Great attention has been paid to the accurate and skillful rendering of the anatomic details of the ibis. Incised decoration replicates the structure of the bill, the eyes and the feathers and skin of the legs. The long, curved beak is harmoniously in proportion to the body, which has been simplified and streamlined to the point where it is an exercise in pure form. The bone structure of the beak and the head are represented through carefully nuanced modeling. The graceful contours of the neck flow into the body, of which only the outlines of wings, modeled on the underside as a slight ridge, are visible. The stylized mass of tail feathers was made separately and then inserted into the body.
Our bronze ibis would probably have been dedicated at a temple to Thoth, Egyptian god of writing, magic and wisdom, whose sacred animal was the ibis, and who often appeared as a man with the head of an ibis. As the creator of mankind, Thoth was one of the most important gods in the Egyptian pantheon. His main sanctuary was located in Hermopolis, a city that was known for its wealth.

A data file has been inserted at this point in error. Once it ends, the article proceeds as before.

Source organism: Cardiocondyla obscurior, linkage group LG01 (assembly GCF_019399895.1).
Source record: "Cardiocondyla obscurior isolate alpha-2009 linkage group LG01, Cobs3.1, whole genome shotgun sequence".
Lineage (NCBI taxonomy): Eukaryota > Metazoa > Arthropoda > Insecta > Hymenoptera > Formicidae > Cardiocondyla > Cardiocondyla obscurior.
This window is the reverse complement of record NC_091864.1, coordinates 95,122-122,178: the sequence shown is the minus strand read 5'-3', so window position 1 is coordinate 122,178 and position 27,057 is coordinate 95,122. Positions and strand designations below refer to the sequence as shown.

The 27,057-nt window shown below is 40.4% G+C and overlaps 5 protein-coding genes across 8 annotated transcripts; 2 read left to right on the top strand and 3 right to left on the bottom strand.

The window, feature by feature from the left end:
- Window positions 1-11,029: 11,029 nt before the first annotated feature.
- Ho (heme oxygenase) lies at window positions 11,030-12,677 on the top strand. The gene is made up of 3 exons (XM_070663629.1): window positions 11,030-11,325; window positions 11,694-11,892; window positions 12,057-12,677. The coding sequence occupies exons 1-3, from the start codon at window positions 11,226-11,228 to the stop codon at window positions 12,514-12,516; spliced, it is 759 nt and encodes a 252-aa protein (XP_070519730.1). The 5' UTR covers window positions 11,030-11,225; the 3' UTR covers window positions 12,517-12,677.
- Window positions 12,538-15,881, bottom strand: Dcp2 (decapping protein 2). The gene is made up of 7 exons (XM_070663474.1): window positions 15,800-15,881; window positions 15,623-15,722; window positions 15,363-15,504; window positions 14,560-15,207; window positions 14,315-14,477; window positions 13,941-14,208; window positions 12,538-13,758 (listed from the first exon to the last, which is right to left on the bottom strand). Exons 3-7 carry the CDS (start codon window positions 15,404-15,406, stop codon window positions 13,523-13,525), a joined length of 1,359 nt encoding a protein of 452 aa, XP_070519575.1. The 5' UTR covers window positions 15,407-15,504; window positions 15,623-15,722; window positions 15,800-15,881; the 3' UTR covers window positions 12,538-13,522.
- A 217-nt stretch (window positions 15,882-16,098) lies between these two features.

Hermopolis benefited greatly from the rule of the Ptolemies, the Greek kings of Egypt, who commissioned large building projects for the city, thus solidifying Hermopolis’s identity as a luxurious resort town. A bronze such as our ibis would have undoubtedly been commissioned by a wealthy patron or king, who had access to the best workshops and quantities of good bronze. Our ibis is larger than the average ibis votives found: one of the closest parallels in terms of size and style is a Ptolemaic bronze ibis in the Brooklyn Museum (no. 49, 48).
ARNOLD, D., An Egyptian Bestiary, in Metropolitan Museum of Art Bulletin, New York, 1995.
ROBINS, G., The Art of Ancient Egypt, New Haven, 1998.
For other Late Period and Ptolemaic bronze ibis statuettes, see:
British Musem BM n. 64095 (1939, 0211.1)
Cleveland Museum of Art, no. 1940.667. 1/14